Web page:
If someone wants to find out about their child’s charges, one question, as soon as it’s answered, is going to lead to another. As soon as that question is answered, there is going to be another question, and this is going to go on for a while. After over a quarter of a century of doing this, I know all of the questions. When I speak to the parents of a juvenile and/or the juvenile involved with an arrest and prosecution, I am able to answer a lot of their questions during initial consultation, and put them at ease in terms of the procedure of what’s going to happen next. You’ll be surprised with the number of people who think that their very first court date is a trial, when it’s not a trial at all; it’s simply a formal charging. The thing to do when you learn in any way, shape, form, or fashion that your child has been arrested, or is being investigated for a criminal case, is to contact a lawyer.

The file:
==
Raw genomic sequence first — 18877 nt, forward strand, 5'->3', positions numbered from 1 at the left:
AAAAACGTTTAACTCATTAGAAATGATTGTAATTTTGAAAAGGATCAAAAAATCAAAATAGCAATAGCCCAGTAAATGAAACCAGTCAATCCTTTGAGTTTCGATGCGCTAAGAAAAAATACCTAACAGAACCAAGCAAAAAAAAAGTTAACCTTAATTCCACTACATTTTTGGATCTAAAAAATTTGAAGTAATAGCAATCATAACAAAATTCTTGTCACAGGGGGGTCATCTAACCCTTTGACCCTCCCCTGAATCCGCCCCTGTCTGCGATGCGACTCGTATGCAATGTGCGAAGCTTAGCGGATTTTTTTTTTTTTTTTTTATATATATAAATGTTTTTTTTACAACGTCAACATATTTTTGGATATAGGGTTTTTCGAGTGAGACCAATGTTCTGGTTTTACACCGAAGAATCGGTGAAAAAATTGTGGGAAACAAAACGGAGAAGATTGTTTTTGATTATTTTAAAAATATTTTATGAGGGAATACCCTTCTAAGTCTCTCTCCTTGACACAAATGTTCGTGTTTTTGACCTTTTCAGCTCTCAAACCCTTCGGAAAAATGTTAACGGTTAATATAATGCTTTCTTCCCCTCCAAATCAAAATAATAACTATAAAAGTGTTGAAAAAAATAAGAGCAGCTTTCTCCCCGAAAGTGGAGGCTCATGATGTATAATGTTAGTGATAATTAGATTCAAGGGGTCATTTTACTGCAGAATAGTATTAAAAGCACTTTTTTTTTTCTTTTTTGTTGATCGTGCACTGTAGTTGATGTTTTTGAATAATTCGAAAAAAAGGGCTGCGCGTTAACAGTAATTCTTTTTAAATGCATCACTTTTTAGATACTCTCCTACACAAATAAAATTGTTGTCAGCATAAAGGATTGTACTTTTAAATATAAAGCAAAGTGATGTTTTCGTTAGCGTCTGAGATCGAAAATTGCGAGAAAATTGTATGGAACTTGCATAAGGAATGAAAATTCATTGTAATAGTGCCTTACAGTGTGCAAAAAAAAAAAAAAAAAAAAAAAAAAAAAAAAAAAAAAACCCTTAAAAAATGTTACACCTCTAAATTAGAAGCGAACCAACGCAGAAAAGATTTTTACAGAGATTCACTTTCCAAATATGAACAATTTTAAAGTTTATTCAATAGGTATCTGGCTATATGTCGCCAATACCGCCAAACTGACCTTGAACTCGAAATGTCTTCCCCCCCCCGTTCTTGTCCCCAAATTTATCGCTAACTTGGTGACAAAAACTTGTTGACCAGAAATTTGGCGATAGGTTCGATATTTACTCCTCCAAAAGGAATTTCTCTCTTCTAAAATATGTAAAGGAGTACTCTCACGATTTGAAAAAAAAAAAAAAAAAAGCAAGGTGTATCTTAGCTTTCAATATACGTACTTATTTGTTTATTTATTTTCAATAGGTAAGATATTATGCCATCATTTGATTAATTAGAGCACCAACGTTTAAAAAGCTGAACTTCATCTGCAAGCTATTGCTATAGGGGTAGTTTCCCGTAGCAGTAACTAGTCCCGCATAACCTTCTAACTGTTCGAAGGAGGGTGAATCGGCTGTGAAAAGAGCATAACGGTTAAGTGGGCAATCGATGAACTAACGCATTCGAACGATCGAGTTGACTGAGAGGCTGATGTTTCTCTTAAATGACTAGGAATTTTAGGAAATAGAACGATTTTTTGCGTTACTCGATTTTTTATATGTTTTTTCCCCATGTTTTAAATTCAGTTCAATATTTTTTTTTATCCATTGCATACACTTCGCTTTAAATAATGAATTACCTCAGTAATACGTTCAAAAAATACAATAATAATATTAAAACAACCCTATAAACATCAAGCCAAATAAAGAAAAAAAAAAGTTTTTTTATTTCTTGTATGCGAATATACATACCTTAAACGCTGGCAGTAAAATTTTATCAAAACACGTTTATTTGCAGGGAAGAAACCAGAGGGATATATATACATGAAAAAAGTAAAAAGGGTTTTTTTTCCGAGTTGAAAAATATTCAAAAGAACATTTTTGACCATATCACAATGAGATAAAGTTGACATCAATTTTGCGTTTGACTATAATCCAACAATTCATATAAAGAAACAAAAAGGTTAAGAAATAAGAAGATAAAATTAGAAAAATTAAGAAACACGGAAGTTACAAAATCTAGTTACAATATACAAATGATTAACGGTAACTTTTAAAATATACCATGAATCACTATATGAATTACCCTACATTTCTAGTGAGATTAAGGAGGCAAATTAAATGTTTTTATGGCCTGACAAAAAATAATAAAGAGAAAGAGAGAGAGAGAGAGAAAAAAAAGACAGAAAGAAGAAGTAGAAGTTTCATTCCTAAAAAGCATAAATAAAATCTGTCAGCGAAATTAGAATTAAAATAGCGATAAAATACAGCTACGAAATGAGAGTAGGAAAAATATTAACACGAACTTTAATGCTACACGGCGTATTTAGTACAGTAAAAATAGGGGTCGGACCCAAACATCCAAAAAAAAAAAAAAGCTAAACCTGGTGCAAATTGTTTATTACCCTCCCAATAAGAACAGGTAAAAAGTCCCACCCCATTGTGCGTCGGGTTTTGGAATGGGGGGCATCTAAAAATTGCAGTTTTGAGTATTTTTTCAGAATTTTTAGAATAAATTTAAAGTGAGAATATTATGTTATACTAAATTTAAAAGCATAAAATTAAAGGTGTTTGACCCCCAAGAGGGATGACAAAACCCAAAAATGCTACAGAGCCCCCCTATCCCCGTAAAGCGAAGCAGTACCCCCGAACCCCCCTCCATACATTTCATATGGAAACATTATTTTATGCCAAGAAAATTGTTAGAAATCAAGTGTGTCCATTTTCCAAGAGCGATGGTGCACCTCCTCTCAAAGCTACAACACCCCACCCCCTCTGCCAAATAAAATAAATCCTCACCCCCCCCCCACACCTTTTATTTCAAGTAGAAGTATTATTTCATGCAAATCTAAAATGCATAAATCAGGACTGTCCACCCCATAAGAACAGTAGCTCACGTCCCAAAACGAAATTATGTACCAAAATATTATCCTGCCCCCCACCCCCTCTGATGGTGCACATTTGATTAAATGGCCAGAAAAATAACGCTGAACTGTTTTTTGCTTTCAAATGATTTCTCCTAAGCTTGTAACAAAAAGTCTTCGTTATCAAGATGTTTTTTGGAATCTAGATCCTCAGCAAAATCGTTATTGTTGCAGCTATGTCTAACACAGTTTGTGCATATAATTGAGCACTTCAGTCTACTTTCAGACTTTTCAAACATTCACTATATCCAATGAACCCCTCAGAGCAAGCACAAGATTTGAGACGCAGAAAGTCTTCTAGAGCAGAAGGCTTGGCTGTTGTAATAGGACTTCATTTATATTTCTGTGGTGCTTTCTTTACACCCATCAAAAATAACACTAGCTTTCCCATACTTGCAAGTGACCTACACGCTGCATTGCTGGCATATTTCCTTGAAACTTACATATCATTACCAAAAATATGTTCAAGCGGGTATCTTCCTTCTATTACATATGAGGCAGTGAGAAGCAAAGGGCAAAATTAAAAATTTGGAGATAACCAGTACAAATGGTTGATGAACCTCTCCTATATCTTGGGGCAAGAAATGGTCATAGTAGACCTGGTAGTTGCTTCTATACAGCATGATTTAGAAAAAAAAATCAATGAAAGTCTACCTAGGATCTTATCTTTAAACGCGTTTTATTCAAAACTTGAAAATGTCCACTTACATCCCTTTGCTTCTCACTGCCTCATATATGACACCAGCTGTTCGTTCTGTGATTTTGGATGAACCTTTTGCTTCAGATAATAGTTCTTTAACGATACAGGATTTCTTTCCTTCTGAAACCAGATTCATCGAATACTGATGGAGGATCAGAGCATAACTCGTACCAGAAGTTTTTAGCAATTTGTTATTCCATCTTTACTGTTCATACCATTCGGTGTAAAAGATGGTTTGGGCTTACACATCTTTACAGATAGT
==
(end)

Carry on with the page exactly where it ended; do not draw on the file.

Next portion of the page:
Everybody has heard in a movie, a television program, or wherever that they have the right to remain silent, and that anything that they say can and will be used against them in the court of law. Nevertheless, large numbers of parents will tell their children to spill their guts to law enforcement. The child, having been raised to believe that the police are their friend, will immediately do so and damage the case pretty severely. Once you find out that your child has been arrested, contact a skilled criminal defence law firm immediately, and save yourself a lot of aggravation and suffering.